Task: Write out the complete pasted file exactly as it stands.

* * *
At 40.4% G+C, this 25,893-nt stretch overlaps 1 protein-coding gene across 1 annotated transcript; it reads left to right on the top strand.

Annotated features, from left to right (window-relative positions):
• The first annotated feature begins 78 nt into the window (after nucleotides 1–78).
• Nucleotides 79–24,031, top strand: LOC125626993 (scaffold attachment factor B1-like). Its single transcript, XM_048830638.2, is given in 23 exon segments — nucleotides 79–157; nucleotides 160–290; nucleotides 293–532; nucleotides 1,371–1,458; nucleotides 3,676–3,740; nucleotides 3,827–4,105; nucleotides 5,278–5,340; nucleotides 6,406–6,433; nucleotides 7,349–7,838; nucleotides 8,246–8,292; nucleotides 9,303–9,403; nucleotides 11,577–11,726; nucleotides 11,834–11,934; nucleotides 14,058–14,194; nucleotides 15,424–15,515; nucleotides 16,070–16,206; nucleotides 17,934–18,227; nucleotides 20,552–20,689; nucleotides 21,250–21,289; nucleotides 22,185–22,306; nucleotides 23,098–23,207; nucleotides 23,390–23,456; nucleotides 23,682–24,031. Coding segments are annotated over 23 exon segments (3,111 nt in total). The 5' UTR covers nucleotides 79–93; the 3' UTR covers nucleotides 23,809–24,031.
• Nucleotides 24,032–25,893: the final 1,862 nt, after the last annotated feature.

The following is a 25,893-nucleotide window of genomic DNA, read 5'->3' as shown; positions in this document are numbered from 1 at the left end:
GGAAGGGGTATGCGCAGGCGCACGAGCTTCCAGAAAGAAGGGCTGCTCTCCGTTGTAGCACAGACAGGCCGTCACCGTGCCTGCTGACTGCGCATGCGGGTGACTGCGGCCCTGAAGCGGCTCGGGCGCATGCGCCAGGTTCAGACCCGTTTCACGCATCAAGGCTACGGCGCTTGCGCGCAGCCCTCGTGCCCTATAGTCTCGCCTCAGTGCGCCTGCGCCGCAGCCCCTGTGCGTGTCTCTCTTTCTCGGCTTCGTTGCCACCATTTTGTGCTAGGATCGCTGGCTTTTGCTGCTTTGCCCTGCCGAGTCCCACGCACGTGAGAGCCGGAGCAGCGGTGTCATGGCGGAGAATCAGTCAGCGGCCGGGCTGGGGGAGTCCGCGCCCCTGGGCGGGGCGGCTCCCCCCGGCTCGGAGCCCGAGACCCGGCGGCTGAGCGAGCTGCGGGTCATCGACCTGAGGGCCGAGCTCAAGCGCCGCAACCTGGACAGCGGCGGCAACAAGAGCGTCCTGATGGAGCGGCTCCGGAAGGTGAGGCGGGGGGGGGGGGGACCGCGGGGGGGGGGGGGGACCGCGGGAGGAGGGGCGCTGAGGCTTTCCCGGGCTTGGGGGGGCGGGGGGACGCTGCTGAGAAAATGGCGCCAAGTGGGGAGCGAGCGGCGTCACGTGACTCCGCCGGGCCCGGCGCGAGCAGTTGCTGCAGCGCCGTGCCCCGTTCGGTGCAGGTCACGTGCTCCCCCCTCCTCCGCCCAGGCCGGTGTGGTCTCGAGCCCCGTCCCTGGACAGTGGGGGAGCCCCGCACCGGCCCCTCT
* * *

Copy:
At 40.4% G+C, this 25,893-nt stretch overlaps 1 protein-coding gene across 1 annotated transcript; it reads left to right on the top strand.

Annotated features, from left to right (window-relative positions):
• The first annotated feature begins 78 nt into the window (after nucleotides 1–78).
• Nucleotides 79–24,031, top strand: LOC125626993 (scaffold attachment factor B1-like). Its single transcript, XM_048830638.2, is given in 23 exon segments — nucleotides 79–157; nucleotides 160–290; nucleotides 293–532; nucleotides 1,371–1,458; nucleotides 3,676–3,740; nucleotides 3,827–4,105; nucleotides 5,278–5,340; nucleotides 6,406–6,433; nucleotides 7,349–7,838; nucleotides 8,246–8,292; nucleotides 9,303–9,403; nucleotides 11,577–11,726; nucleotides 11,834–11,934; nucleotides 14,058–14,194; nucleotides 15,424–15,515; nucleotides 16,070–16,206; nucleotides 17,934–18,227; nucleotides 20,552–20,689; nucleotides 21,250–21,289; nucleotides 22,185–22,306; nucleotides 23,098–23,207; nucleotides 23,390–23,456; nucleotides 23,682–24,031. Coding segments are annotated over 23 exon segments (3,111 nt in total). The 5' UTR covers nucleotides 79–93; the 3' UTR covers nucleotides 23,809–24,031.
• Nucleotides 24,032–25,893: the final 1,862 nt, after the last annotated feature.

The following is a 25,893-nucleotide window of genomic DNA, read 5'->3' as shown; positions in this document are numbered from 1 at the left end:
GGAAGGGGTATGCGCAGGCGCACGAGCTTCCAGAAAGAAGGGCTGCTCTCCGTTGTAGCACAGACAGGCCGTCACCGTGCCTGCTGACTGCGCATGCGGGTGACTGCGGCCCTGAAGCGGCTCGGGCGCATGCGCCAGGTTCAGACCCGTTTCACGCATCAAGGCTACGGCGCTTGCGCGCAGCCCTCGTGCCCTATAGTCTCGCCTCAGTGCGCCTGCGCCGCAGCCCCTGTGCGTGTCTCTCTTTCTCGGCTTCGTTGCCACCATTTTGTGCTAGGATCGCTGGCTTTTGCTGCTTTGCCCTGCCGAGTCCCACGCACGTGAGAGCCGGAGCAGCGGTGTCATGGCGGAGAATCAGTCAGCGGCCGGGCTGGGGGAGTCCGCGCCCCTGGGCGGGGCGGCTCCCCCCGGCTCGGAGCCCGAGACCCGGCGGCTGAGCGAGCTGCGGGTCATCGACCTGAGGGCCGAGCTCAAGCGCCGCAACCTGGACAGCGGCGGCAACAAGAGCGTCCTGATGGAGCGGCTCCGGAAGGTGAGGCGGGGGGGGGGGGGACCGCGGGGGGGGGGGGGGACCGCGGGAGGAGGGGCGCTGAGGCTTTCCCGGGCTTGGGGGGGCGGGGGGACGCTGCTGAGAAAATGGCGCCAAGTGGGGAGCGAGCGGCGTCACGTGACTCCGCCGGGCCCGGCGCGAGCAGTTGCTGCAGCGCCGTGCCCCGTTCGGTGCAGGTCACGTGCTCCCCCCTCCTCCGCCCAGGCCGGTGTGGTCTCGAGCCCCGTCCCTGGACAGTGGGGGAGCCCCGCACCGGCCCCTCT